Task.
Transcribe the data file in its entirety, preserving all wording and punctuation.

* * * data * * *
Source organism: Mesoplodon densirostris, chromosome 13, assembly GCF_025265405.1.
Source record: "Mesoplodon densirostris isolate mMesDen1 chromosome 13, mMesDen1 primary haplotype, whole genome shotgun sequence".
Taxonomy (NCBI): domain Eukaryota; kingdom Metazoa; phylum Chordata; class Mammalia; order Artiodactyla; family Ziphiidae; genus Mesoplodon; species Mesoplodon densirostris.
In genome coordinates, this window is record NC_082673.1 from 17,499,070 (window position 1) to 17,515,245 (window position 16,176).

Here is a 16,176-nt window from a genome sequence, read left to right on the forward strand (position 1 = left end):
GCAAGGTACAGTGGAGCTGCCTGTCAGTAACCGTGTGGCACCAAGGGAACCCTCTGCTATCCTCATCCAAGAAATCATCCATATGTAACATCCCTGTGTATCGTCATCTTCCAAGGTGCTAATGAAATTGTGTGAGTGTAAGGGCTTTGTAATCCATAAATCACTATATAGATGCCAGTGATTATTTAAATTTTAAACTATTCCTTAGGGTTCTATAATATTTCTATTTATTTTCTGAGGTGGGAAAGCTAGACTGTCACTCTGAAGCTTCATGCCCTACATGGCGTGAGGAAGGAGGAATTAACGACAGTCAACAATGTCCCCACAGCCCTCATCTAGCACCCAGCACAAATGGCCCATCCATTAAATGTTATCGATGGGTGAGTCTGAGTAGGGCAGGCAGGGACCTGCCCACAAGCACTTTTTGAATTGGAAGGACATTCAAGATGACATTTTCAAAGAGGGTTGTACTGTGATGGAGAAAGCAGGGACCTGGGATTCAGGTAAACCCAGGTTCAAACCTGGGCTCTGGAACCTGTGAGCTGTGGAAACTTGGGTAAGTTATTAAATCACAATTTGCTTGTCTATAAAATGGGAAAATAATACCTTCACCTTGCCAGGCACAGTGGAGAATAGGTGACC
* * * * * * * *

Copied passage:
Source organism: Mesoplodon densirostris, chromosome 13, assembly GCF_025265405.1.
Source record: "Mesoplodon densirostris isolate mMesDen1 chromosome 13, mMesDen1 primary haplotype, whole genome shotgun sequence".
Taxonomy (NCBI): domain Eukaryota; kingdom Metazoa; phylum Chordata; class Mammalia; order Artiodactyla; family Ziphiidae; genus Mesoplodon; species Mesoplodon densirostris.
In genome coordinates, this window is record NC_082673.1 from 17,499,070 (window position 1) to 17,515,245 (window position 16,176).

Here is a 16,176-nt window from a genome sequence, read left to right on the forward strand (position 1 = left end):
GCAAGGTACAGTGGAGCTGCCTGTCAGTAACCGTGTGGCACCAAGGGAACCCTCTGCTATCCTCATCCAAGAAATCATCCATATGTAACATCCCTGTGTATCGTCATCTTCCAAGGTGCTAATGAAATTGTGTGAGTGTAAGGGCTTTGTAATCCATAAATCACTATATAGATGCCAGTGATTATTTAAATTTTAAACTATTCCTTAGGGTTCTATAATATTTCTATTTATTTTCTGAGGTGGGAAAGCTAGACTGTCACTCTGAAGCTTCATGCCCTACATGGCGTGAGGAAGGAGGAATTAACGACAGTCAACAATGTCCCCACAGCCCTCATCTAGCACCCAGCACAAATGGCCCATCCATTAAATGTTATCGATGGGTGAGTCTGAGTAGGGCAGGCAGGGACCTGCCCACAAGCACTTTTTGAATTGGAAGGACATTCAAGATGACATTTTCAAAGAGGGTTGTACTGTGATGGAGAAAGCAGGGACCTGGGATTCAGGTAAACCCAGGTTCAAACCTGGGCTCTGGAACCTGTGAGCTGTGGAAACTTGGGTAAGTTATTAAATCACAATTTGCTTGTCTATAAAATGGGAAAATAATACCTTCACCTTGCCAGGCACAGTGGAGAATAGGTGACC